By LILY TINOCO | Reporter
Students from Marquez Charter Elementary School decorated cars and waved signs as they rallied past teachers and staff on Tuesday, May 5, as part of an Appreciation Parade.
The morning-time event observed social distancing by having teachers and staff wear masks and stand apart, divided by grade level.
Although Teacher Appreciation Week is celebrated during the first week of May, the Marquez faculty wanted to organize an event that collectively celebrated everybody that makes up the school—staff, students and parents.
Teachers were joined outside of the Marquez campus by main office staff, cafeteria staff and aides, making the event extra inclusive, while students and their families drove past in cars.
“We’re so used to recognizing one group or person, like Principal’s Day or Teacher Appreciation Day, and this was so cool because it was more of a circle of love, a circle of giving, everybody was showing support and appreciation for each other,” said Palisadian Lori Wilson, who teaches kindergarten at Marquez.
The event was suggested by fourth-grade teacher Theresa Chaides, and after approval by Principal Benjamin Meritt, the event was quickly put in motion.
Lindy Bazan and Randy Hain, who also teach kindergarten, said the intent was to celebrate the entire Marquez community, which is working diligently for the students and their education amid the pandemic.
“Traditionally during Teacher Appreciation Week, the parents and children … shower us with flowers and notes and drawings at school,” Bazan said to the Palisadian-Post. “And this time, we knew that that’s not the protocol … a lot has fallen on our parents.”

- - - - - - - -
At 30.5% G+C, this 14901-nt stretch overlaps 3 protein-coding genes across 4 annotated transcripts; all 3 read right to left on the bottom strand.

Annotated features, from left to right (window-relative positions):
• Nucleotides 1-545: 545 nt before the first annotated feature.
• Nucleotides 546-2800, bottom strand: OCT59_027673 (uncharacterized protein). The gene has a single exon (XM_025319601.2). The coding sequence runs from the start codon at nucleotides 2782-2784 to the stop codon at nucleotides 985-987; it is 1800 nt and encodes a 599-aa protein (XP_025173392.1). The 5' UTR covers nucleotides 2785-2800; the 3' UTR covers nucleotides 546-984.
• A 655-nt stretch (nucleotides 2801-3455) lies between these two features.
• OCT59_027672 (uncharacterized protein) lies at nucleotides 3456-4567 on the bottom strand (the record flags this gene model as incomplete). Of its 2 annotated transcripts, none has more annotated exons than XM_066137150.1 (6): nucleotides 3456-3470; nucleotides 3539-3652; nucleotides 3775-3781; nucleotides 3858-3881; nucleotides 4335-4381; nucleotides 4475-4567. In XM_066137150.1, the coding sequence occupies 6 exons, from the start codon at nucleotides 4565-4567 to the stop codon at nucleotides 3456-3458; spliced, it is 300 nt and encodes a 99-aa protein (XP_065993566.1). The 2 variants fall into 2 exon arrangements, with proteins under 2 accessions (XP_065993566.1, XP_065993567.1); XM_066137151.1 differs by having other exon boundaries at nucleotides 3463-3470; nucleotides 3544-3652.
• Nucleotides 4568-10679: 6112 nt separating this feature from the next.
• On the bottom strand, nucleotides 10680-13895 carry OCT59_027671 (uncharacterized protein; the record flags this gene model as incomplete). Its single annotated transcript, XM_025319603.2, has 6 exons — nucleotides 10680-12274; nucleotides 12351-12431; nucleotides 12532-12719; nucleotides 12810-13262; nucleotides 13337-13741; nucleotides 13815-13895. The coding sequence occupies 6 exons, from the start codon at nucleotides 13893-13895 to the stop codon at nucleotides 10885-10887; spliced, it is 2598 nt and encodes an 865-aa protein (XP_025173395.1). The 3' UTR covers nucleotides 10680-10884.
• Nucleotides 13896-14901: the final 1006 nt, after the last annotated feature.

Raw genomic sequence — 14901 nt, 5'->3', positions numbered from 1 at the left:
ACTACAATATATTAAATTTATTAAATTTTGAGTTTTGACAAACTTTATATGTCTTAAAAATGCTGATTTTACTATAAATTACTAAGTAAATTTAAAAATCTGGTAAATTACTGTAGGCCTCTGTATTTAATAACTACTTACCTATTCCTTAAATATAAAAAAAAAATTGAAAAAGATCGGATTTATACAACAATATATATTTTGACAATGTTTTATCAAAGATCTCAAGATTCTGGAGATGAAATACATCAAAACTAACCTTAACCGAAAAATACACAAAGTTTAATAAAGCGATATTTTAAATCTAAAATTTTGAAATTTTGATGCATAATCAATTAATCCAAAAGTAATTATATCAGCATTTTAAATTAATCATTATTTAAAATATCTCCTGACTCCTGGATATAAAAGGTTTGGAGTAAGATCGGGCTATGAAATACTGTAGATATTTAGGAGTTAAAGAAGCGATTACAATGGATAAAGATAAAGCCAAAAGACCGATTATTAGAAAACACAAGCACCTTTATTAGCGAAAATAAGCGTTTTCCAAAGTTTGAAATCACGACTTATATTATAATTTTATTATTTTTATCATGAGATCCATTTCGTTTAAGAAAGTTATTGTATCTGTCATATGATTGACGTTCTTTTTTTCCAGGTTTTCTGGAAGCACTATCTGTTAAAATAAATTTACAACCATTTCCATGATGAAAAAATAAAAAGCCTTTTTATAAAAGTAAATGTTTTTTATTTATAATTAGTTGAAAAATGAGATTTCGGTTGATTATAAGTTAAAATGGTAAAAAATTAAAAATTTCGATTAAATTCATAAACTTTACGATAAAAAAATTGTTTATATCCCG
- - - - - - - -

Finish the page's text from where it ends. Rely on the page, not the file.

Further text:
“We chose not to focus on teachers and instead we made it an appreciation of our community,” Hain said. “Parents have always been teachers but right now, they’re our partner-teachers, and they’re helping their kiddos understand instruction and apply it along with everything else they’re doing at home.”
“It was really important to all of us that we emphasize how much of a community we are and extend an appreciation of each other,” Hain added.
Since campuses have been closed across Pacific Palisades and Los Angeles to prevent the spread of COVID-19, students have been attending school virtually. The parade offered the chance to reunite and reconnect.
Teachers explained how challenging it has been to connect to individual students through a screen, and that the event was the perfect routine break.
“There was a lot of emotion … even just the teachers seeing each other, because we haven’t all seen each other since we had to pack up and leave,” Wilson added. “The parents I talked to afterward said it gave their kids that extra boost and gave them something to look forward to out of the regular routine.”
“I think for the first time since this whole thing, I really felt connected to my school community,” Wilson said. “It felt almost normal.”
And although the celebration had an incredible turnout of both families and faculty, the feeling remains bittersweet.
“From the moment I saw the first car about half a block from where I was, and the car had signs and balloons and you could hear music … I just started to tear up,” Hain said to the Post. “It’s been a while and while we see them online, it’s not the same thing … while we were waving to them, we’re kind of waving good-bye too … we don’t physically get to end the year with them.”
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